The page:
Blu Dot launches curb-mining social experiment in NY
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Curb-mining, a popular activity for creative types in New York, is the act of finding furniture and art on the street. As a celebration of their upcoming one-year anniversary for their SoHo store, Blu Dot, a furniture and design store, decided to launch a curb-mining experiment.
On November 4-5, they are leaving 20+ Real Good chairs, equipped with GPS tracking devices in to-be-disclosed locations throughout New York. The chairs are free for the taking and are first come, first “mined.”
Michael Hart, co-founder and creative director of mono, the firm who developed the experiment says, “We have seen consumers gravitate to brands who do innovative things and we hope this is one of those things. Blu Dot gets credit for speaking to its audience in a different way.” The company made a conscious choice to stay away from traditional media outreach. Their target is an online audience, who they hope will spread the word. All locations of the chairs will be shared via a Twitter account (@realgoodchair) and a Web site. The other marketing tactic? Xeroxed copies of a “Have you seen this chair?” (a la missing dog) signs posted around the city.
It’s more than giving away chairs, they’re looking for the stories behind the chairs’ new homes.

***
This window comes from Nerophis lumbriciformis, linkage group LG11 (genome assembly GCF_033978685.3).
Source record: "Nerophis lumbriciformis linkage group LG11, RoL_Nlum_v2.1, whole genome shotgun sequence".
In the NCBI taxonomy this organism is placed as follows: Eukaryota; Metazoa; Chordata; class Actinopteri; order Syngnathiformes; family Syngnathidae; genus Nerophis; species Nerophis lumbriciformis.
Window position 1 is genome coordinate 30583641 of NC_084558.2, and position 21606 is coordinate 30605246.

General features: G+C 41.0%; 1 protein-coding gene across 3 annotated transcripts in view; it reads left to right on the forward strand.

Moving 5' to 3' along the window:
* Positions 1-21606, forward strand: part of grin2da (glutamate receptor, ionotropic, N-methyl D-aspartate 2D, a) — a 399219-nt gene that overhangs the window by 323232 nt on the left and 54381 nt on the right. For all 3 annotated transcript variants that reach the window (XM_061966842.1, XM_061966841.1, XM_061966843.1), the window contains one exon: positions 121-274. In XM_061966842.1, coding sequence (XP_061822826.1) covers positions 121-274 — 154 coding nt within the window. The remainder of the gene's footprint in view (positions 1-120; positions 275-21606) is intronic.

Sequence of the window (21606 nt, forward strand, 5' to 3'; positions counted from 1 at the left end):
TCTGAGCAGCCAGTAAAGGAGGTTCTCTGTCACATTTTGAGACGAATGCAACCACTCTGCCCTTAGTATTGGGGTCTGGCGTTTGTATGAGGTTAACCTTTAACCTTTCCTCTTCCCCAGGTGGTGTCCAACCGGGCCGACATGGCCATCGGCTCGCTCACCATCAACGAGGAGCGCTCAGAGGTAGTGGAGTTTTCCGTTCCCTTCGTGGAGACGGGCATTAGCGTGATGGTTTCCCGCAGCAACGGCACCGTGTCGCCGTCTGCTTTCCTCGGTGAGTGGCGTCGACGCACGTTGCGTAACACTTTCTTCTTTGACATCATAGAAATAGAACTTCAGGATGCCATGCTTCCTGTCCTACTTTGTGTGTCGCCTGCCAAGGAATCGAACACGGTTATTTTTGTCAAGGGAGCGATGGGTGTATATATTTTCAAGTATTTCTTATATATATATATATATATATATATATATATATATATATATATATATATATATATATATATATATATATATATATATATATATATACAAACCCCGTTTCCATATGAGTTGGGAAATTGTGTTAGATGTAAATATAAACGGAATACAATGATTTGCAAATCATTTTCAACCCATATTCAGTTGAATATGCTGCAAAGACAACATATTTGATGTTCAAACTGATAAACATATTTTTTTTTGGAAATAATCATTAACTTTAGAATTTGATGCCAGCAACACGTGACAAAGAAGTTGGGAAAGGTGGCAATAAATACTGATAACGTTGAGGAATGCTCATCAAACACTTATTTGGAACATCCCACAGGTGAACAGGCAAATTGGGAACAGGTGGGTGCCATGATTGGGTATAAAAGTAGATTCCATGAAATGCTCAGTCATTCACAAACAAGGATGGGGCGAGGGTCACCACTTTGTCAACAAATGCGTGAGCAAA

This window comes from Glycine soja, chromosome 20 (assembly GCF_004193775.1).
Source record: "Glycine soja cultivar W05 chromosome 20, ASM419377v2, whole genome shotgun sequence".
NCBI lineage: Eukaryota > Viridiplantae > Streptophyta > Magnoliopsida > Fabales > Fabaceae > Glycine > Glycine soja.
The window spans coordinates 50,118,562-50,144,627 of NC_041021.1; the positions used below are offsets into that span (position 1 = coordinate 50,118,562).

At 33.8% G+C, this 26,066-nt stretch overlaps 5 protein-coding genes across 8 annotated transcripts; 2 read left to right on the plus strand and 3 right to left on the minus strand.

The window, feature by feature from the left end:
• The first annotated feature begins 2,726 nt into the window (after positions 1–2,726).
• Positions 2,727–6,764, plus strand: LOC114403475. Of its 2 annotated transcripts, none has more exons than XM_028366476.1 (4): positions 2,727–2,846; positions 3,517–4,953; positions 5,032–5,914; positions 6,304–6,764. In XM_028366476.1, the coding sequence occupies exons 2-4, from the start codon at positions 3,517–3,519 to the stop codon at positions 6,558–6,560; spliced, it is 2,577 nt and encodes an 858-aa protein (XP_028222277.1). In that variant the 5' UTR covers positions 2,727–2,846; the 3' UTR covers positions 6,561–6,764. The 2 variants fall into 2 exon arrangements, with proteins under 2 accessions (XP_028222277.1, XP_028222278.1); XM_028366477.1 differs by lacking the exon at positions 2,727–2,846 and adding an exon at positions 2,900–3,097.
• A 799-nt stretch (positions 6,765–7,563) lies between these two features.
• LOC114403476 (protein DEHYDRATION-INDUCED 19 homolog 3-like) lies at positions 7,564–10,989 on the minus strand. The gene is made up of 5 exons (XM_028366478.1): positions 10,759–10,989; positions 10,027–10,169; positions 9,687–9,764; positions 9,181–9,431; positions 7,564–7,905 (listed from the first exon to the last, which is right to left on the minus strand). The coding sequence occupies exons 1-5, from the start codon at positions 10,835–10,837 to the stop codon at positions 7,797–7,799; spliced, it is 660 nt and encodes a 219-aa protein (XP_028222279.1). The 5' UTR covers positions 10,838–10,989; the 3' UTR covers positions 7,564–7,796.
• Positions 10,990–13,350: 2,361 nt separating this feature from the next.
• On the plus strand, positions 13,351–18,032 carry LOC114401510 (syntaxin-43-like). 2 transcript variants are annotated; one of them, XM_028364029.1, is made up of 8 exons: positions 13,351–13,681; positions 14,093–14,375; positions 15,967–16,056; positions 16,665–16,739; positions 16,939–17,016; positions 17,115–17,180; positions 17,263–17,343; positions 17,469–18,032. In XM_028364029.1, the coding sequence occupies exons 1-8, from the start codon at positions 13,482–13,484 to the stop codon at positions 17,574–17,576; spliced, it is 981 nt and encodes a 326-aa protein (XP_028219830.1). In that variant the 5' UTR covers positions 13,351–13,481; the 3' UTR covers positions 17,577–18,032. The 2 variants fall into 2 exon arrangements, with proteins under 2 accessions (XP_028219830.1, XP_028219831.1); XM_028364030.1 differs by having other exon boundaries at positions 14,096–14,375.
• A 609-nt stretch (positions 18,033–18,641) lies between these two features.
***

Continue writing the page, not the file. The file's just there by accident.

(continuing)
When people pick up their Real Good chair (that’s the actual name of the chair) they will be linked up to a tracking device.
Kelly Munson, design director at mono, says, “We are not experts at technology, so we enlisted the tech experts, Tellart. We weren’t sure exactly how to track the chairs without being too invasive. We decided to use a simple cell phone attachment with GPS software. Typically you get about 8 hours of battery life from a cell phone, which was a concern. Tellart created an electrical switch to trigger the battery when the chair is picked up.”
Once the chairs find their new homes (which will be determined by the last known location of the GPS), Blu Dot and mono will follow up with the new owners. They’ll invite the owners to participate in a classic-style documentary along the lines of “Where did great design go in the city?” The video will premier at Blu Dot’s anniversary celebration in December before being shared via the Web site.
In the words of Blu Dot, “What would happen if we left a bunch of Real Good Chairs all over New York, free for the take? Who will grab them? Where will they go? How will they get there? What will their new homes look like?” The experiment hopes to answers these questions and engage current and potential customers in a new way.